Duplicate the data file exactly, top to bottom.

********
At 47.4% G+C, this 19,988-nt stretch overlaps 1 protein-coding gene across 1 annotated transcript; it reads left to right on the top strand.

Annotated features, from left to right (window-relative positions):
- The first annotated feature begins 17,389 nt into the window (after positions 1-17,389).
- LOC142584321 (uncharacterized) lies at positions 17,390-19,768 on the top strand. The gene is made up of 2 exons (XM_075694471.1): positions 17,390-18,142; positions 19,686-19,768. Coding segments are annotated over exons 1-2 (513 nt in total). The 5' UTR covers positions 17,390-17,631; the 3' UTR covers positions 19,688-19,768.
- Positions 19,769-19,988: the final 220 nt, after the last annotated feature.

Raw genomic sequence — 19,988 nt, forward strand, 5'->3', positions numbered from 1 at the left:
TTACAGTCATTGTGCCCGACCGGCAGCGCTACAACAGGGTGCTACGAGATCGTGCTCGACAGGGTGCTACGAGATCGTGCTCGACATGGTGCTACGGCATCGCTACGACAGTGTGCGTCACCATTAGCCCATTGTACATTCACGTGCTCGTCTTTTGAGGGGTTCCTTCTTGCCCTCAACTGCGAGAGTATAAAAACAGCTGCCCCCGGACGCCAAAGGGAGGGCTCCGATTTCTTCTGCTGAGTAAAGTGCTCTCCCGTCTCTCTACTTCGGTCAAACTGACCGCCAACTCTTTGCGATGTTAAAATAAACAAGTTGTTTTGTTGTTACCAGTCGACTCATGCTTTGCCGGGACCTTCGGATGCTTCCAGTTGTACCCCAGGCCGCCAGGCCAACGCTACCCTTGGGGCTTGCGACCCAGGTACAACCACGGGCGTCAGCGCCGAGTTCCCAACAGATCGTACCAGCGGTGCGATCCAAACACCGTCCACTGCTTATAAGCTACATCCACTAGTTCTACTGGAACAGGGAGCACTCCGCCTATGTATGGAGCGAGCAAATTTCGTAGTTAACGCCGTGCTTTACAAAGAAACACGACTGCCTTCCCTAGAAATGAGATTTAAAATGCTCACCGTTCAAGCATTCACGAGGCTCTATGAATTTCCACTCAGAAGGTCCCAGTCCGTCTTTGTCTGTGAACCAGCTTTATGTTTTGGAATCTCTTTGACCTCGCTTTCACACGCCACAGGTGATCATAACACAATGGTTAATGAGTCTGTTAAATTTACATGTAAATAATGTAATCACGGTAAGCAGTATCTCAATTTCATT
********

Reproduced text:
At 47.4% G+C, this 19,988-nt stretch overlaps 1 protein-coding gene across 1 annotated transcript; it reads left to right on the top strand.

Annotated features, from left to right (window-relative positions):
- The first annotated feature begins 17,389 nt into the window (after positions 1-17,389).
- LOC142584321 (uncharacterized) lies at positions 17,390-19,768 on the top strand. The gene is made up of 2 exons (XM_075694471.1): positions 17,390-18,142; positions 19,686-19,768. Coding segments are annotated over exons 1-2 (513 nt in total). The 5' UTR covers positions 17,390-17,631; the 3' UTR covers positions 19,688-19,768.
- Positions 19,769-19,988: the final 220 nt, after the last annotated feature.

Raw genomic sequence — 19,988 nt, forward strand, 5'->3', positions numbered from 1 at the left:
TTACAGTCATTGTGCCCGACCGGCAGCGCTACAACAGGGTGCTACGAGATCGTGCTCGACAGGGTGCTACGAGATCGTGCTCGACATGGTGCTACGGCATCGCTACGACAGTGTGCGTCACCATTAGCCCATTGTACATTCACGTGCTCGTCTTTTGAGGGGTTCCTTCTTGCCCTCAACTGCGAGAGTATAAAAACAGCTGCCCCCGGACGCCAAAGGGAGGGCTCCGATTTCTTCTGCTGAGTAAAGTGCTCTCCCGTCTCTCTACTTCGGTCAAACTGACCGCCAACTCTTTGCGATGTTAAAATAAACAAGTTGTTTTGTTGTTACCAGTCGACTCATGCTTTGCCGGGACCTTCGGATGCTTCCAGTTGTACCCCAGGCCGCCAGGCCAACGCTACCCTTGGGGCTTGCGACCCAGGTACAACCACGGGCGTCAGCGCCGAGTTCCCAACAGATCGTACCAGCGGTGCGATCCAAACACCGTCCACTGCTTATAAGCTACATCCACTAGTTCTACTGGAACAGGGAGCACTCCGCCTATGTATGGAGCGAGCAAATTTCGTAGTTAACGCCGTGCTTTACAAAGAAACACGACTGCCTTCCCTAGAAATGAGATTTAAAATGCTCACCGTTCAAGCATTCACGAGGCTCTATGAATTTCCACTCAGAAGGTCCCAGTCCGTCTTTGTCTGTGAACCAGCTTTATGTTTTGGAATCTCTTTGACCTCGCTTTCACACGCCACAGGTGATCATAACACAATGGTTAATGAGTCTGTTAAATTTACATGTAAATAATGTAATCACGGTAAGCAGTATCTCAATTTCATT